In the wake of the Senate’s failure to bail out the cash-strapped NYC OTB, Mayor Bloomberg is patting himself on the back for having the foresight to dump the ailing downstate gambling operation on the state.

“One of the great transactions in history was New York City pushing OTB into the state’s lap, because it isn’t that OTB didn’t have more revenue than expenses, it is that the state, by law, took…120 percent of the profits,” Bloomberg told WOR’s John Gambling during the duo’s weekly radio show this morning.

The mayor called it “ridiculous” to say New York is the only place that could run a money-losing gambling operation, insisting people who have said that “just don’t understand what they’re talking about.”

“OTB did make money, but they demanded 120 percent of it go to support the racing industry,” Bloomberg said. “…It’s not the city’s obligation, thank you very much.”

As you’ll recall, the state stepped in to take over the NYC OTB back in June 2008 after marathon negotiations between the Bloomberg and Paterson administrations that at times turned contentious. Bloomberg threatened at the time to shut down betting parlors in the five boroughs unless the state agreed to take them over.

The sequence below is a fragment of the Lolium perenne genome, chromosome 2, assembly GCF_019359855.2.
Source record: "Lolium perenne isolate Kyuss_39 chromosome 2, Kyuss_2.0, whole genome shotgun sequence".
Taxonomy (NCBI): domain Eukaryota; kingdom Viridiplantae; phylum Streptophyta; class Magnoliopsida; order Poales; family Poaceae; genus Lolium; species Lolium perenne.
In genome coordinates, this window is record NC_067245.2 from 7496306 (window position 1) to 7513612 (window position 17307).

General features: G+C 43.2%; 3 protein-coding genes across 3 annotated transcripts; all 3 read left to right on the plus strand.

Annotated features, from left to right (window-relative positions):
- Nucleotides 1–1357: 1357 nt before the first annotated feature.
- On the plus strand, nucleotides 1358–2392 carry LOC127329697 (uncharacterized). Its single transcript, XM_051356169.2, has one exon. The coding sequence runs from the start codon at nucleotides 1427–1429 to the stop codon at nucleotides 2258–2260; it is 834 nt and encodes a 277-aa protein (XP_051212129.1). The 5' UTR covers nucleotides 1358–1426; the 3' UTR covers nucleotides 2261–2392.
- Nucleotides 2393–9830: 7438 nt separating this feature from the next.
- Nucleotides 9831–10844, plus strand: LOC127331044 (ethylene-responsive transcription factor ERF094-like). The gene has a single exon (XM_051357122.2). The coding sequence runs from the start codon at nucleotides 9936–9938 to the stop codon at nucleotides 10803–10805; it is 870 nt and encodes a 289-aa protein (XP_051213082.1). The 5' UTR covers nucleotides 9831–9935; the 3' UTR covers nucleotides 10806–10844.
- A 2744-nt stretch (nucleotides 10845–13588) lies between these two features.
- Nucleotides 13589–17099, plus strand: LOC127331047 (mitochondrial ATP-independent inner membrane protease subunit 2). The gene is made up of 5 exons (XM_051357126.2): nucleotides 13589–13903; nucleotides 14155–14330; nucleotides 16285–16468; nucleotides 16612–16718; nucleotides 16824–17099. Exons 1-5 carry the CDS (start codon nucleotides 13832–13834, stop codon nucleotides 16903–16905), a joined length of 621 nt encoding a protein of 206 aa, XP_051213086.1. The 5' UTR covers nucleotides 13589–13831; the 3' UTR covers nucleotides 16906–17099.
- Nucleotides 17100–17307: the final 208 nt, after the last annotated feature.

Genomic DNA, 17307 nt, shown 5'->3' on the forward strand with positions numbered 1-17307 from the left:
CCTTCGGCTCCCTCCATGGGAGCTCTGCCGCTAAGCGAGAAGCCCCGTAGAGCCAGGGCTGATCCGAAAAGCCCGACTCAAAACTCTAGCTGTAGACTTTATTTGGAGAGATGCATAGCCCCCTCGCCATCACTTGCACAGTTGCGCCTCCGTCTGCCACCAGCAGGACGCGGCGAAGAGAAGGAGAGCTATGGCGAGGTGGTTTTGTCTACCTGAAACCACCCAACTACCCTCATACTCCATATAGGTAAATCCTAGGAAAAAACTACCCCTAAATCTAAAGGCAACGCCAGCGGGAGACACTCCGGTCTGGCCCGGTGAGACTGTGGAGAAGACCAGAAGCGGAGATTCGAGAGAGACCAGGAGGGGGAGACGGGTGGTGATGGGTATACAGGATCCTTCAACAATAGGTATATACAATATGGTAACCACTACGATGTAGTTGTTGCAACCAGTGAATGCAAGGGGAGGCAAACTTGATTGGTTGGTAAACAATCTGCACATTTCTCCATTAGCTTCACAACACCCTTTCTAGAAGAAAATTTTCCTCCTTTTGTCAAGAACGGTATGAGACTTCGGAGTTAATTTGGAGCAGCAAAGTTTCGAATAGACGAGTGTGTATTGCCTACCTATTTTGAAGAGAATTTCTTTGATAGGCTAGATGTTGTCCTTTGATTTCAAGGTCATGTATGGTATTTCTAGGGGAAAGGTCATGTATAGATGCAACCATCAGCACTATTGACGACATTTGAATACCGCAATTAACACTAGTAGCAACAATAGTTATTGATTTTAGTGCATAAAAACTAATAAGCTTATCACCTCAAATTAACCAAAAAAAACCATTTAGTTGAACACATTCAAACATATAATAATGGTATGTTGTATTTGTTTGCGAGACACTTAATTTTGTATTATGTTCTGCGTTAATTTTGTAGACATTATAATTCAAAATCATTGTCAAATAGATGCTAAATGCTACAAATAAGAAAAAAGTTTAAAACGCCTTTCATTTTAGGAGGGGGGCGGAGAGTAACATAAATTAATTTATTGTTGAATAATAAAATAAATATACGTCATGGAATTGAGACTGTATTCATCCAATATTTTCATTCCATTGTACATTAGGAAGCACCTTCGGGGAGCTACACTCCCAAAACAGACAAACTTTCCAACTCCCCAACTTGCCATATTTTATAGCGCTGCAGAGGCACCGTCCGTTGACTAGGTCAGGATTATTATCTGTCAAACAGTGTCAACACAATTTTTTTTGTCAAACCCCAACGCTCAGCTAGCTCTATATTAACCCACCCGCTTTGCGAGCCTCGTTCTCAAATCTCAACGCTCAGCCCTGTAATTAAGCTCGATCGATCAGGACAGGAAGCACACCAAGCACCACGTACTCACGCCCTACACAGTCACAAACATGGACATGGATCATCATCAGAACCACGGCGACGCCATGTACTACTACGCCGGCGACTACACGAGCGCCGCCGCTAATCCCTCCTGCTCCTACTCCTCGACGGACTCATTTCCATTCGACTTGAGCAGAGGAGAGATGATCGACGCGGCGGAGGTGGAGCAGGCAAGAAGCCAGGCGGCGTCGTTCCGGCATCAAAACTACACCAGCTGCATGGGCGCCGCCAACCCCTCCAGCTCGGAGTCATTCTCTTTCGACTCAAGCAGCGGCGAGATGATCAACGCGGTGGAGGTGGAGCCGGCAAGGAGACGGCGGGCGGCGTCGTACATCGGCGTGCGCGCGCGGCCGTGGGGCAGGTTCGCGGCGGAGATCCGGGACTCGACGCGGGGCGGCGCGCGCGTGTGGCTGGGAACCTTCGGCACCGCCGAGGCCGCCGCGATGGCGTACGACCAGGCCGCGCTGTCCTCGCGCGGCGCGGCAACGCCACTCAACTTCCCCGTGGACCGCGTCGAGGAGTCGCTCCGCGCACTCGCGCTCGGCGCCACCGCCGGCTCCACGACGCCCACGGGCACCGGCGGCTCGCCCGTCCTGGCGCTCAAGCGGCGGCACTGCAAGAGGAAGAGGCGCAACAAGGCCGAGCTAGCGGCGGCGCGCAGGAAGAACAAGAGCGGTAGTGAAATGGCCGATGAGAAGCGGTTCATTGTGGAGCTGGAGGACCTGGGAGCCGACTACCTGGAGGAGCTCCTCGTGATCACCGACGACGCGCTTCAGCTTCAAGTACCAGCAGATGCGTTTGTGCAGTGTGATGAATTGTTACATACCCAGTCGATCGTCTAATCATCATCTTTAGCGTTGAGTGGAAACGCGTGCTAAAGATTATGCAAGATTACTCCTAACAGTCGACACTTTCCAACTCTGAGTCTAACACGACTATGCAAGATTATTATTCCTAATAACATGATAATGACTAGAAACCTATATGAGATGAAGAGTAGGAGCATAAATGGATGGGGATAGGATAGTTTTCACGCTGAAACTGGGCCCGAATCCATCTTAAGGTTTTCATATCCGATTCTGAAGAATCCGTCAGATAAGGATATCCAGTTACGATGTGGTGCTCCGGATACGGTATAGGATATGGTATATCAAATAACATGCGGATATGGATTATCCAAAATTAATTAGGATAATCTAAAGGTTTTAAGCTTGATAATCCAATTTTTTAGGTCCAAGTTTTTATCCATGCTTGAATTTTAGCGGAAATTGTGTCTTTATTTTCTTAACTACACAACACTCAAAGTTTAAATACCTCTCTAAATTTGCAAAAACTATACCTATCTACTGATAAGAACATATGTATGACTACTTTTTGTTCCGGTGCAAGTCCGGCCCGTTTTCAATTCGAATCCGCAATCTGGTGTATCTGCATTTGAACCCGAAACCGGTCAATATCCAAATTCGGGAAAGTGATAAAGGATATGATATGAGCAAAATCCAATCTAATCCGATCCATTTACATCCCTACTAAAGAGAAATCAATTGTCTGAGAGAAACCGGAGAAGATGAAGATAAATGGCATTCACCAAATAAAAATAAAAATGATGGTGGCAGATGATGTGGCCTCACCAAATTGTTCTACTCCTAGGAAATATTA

(Hmm…are you starting to see the pattern here?)

The deal included a job as state Racing and Wagering Board chairman for then-Sen. John Sabini, providing him with a soft landing after he lost the support of his fellow Queens Democrats in a primary battle with then-NYC Cocuncilman Hiram Monserrate. (Boy, did they bet badly on that one).

The Paterson administration made good on its threat of a shutdown this time following the Senate’s failure to follow the Assembly’s lead and pass a NYC OTB bailout bill. Republican senators have insisted negotiations are ongoing, but the governor challenged that assertion yesterday.

An Assembly spokeswoman told me in no uncertain terms last night that Speaker Sheldon Silver will not be calling his members back to Albany prior to the end of the year, which doesn’t bode well for the Senate GOP’s so-called compromise bill to include suburban and regional OTBs.

The Assembly will be holding a hearing next Wednesday in Albany on consolidation of the OTBs statewide.